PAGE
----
Eye brow lamination is another fantastic service that clients are loving. This can be tailored to the client's required tastes and needs. We discuss with the client what look they are after and desired effect of the brow lamination. Again, this is a treatment that works with your natural hair. If you have curly, unruly, long, misbehaving brows this is the treatment for you. If you would like fuller looking brows this gives amazing results.

I find the older the client is the more the brow is going in the wrong direction. Unfortunately this just happens with age in some people more than others. We require a patch test for this also. It helps to straighten the brows and place them in the direction desired. It's similar to the 12 week blow dry. The results vary with every client as its down to taste and what hair is available to work with.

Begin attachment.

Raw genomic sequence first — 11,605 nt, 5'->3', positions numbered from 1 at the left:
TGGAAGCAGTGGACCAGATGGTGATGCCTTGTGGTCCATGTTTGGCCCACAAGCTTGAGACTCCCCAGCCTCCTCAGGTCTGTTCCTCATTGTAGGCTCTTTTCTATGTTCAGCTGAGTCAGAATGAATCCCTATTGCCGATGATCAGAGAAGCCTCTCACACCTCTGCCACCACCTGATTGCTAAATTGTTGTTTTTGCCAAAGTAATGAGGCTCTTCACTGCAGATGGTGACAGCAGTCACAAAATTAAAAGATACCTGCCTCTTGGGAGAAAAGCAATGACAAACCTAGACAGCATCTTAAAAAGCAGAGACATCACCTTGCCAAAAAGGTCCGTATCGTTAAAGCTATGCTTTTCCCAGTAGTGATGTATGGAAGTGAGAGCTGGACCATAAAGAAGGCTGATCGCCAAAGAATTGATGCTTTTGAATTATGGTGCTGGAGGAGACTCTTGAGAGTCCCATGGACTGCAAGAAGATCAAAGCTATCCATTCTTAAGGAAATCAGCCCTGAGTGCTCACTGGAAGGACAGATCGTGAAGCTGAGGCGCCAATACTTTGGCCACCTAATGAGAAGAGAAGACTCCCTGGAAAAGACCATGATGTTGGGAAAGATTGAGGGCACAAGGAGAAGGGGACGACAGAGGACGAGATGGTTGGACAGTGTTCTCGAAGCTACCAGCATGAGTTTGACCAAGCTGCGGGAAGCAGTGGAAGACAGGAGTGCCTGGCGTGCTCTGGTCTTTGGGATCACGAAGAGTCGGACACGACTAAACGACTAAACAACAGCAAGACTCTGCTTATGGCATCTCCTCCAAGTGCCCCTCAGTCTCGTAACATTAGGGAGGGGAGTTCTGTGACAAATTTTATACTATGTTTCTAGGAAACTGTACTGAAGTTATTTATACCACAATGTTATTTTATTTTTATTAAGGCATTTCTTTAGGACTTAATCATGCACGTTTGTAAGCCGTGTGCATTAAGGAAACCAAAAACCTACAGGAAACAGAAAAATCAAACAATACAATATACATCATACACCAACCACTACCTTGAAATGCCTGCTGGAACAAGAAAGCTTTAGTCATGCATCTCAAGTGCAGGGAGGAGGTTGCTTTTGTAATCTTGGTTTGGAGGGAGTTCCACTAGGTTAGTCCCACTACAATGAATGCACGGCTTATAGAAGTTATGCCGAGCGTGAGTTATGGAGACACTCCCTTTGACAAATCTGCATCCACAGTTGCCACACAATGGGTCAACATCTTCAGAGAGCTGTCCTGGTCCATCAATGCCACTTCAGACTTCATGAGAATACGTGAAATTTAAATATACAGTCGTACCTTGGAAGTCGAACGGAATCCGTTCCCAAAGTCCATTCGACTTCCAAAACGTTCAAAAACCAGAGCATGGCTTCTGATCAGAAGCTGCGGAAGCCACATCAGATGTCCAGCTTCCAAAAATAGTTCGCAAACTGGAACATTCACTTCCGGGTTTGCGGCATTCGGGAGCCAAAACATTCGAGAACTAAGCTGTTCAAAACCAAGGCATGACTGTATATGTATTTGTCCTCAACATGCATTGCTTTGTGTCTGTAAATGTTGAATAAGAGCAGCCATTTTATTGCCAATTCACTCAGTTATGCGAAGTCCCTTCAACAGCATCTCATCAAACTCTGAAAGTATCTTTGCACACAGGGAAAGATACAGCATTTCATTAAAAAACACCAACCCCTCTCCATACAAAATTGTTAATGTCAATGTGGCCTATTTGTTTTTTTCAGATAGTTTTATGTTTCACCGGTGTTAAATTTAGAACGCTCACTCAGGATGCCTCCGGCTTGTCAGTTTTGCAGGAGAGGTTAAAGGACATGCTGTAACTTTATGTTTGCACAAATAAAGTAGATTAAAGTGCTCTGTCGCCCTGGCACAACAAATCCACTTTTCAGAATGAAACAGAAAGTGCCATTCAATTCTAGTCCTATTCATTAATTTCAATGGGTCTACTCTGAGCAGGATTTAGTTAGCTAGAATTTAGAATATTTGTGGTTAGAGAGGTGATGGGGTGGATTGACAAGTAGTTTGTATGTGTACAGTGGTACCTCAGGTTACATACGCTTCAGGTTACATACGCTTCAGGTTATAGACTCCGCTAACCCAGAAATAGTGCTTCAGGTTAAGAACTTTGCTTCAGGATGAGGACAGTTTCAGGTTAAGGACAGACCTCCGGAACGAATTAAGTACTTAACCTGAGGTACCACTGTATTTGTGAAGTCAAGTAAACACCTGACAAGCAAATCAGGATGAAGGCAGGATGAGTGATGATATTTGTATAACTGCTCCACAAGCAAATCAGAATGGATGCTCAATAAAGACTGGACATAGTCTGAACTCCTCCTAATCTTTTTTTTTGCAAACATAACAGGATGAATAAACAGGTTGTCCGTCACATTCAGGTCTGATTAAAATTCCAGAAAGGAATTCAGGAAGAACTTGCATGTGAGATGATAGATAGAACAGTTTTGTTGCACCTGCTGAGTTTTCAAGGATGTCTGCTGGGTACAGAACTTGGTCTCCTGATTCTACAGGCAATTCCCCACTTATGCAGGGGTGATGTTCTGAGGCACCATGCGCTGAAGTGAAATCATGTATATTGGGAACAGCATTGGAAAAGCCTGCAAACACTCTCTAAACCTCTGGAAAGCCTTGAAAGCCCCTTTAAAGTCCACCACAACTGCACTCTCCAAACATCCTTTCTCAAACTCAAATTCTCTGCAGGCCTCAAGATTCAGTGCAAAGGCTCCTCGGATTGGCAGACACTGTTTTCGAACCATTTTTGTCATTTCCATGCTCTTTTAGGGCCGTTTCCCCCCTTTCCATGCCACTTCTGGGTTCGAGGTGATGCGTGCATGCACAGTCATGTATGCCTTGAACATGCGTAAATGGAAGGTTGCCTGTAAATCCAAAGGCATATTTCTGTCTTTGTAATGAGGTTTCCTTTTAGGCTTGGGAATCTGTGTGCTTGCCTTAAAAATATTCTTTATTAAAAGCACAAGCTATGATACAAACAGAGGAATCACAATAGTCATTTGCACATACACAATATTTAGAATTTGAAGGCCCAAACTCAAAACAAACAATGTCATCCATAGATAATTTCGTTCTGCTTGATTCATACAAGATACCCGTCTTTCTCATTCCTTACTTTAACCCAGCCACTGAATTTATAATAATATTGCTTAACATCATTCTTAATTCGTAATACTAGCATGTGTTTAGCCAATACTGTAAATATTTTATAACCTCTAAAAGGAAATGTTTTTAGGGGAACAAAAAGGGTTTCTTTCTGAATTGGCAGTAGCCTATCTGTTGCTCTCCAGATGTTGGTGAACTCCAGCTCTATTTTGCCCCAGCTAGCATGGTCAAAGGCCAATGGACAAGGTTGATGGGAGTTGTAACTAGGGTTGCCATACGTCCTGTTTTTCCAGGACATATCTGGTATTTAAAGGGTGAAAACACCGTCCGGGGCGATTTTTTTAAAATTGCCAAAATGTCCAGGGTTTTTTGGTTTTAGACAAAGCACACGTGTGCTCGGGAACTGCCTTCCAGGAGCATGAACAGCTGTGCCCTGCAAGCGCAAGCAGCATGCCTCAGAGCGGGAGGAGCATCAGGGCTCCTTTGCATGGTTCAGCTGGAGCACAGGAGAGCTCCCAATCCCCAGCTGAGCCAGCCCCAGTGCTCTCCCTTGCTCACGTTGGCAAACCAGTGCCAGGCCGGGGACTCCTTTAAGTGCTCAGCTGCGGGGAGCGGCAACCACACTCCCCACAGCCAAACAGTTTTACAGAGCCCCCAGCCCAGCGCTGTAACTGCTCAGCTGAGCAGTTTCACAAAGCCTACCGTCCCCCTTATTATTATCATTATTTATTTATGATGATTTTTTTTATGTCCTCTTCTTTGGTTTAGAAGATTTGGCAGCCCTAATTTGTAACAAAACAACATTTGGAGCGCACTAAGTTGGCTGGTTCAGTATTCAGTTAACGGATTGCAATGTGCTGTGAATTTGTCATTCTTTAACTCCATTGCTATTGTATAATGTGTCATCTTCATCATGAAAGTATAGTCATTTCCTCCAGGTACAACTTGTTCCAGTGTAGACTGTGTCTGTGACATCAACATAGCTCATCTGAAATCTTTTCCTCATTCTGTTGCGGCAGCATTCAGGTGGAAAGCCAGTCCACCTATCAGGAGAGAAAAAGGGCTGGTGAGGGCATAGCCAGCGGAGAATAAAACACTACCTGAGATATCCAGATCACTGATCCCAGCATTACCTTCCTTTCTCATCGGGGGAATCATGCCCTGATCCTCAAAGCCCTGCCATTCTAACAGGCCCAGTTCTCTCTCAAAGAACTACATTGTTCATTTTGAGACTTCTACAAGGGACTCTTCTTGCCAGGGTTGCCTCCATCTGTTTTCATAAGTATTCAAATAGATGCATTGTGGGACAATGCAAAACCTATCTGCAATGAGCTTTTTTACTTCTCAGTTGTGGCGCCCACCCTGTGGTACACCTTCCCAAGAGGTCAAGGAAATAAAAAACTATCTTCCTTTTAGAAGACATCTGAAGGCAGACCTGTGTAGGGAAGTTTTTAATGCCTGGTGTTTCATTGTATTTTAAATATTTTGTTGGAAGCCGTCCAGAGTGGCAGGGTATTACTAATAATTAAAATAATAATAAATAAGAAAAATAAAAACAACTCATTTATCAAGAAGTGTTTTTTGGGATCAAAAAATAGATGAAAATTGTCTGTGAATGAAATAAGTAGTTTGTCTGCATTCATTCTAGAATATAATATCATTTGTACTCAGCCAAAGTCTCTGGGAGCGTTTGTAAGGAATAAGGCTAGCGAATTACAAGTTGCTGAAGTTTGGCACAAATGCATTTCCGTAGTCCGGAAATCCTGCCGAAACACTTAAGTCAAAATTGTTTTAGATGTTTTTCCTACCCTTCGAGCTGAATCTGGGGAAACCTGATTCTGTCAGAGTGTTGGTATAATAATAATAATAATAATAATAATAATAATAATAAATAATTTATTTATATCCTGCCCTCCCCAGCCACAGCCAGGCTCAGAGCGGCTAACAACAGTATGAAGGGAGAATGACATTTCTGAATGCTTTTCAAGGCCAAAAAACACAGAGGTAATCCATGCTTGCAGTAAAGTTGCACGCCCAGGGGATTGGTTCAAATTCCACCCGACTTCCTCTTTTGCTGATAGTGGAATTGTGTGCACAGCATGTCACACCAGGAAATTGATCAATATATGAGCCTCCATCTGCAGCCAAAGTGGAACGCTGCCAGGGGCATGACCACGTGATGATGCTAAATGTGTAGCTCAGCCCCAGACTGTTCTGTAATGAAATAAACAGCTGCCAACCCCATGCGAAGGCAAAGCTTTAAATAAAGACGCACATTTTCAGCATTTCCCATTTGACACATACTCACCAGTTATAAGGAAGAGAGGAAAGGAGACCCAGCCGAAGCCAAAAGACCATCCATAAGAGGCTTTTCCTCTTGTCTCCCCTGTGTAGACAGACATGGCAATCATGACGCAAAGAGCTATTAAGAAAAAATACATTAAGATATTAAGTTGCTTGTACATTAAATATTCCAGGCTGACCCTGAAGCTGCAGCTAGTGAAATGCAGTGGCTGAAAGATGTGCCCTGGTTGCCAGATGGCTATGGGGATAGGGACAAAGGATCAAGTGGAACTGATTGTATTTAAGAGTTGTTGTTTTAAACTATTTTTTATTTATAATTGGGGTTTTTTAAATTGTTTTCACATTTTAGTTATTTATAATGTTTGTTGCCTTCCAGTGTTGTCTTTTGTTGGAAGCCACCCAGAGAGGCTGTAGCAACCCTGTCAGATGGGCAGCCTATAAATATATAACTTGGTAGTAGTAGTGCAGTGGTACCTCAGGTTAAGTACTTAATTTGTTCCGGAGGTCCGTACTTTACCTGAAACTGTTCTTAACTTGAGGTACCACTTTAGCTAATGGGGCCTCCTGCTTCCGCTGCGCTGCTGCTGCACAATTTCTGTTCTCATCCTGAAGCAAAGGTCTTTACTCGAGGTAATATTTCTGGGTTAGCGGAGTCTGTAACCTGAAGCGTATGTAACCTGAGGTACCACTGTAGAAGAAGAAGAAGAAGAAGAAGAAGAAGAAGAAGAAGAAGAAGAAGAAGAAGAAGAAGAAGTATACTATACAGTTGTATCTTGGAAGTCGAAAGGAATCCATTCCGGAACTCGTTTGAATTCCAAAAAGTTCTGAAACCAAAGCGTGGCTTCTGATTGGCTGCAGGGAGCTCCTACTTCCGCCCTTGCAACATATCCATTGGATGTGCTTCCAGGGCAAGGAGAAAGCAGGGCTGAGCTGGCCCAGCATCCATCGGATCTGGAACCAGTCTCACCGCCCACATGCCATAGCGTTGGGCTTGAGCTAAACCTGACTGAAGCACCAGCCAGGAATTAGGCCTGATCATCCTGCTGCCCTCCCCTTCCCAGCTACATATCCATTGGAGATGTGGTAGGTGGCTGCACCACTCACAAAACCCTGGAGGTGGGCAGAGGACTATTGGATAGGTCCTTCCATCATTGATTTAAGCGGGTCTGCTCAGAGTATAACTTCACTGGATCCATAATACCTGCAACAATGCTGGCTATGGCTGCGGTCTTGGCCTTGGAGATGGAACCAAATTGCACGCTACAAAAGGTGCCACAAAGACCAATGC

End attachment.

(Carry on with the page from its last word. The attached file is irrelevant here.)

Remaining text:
As we age our brow hair can thin out and brow lamination can really help to give a fuller shape and brow over all. I see a lot of younger clients looking for lamination, as it has become a trend among them for a very lifted, separated look. It really is a very tailored service to the individual and taste definitely comes in to it.

For more information or to book an appointment, please call Jill on 064 6632966.

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The tax you’re really paying for your health

By Brian Foley from Activate Fitness With the budget just squared away, there’s always an air of “how did I do out of it?” In Ireland, we enjoy a public healthcare system which is touted to become a universal healthcare system. Maybe “enjoy” is the wrong word. We have it, and we use it, and, […]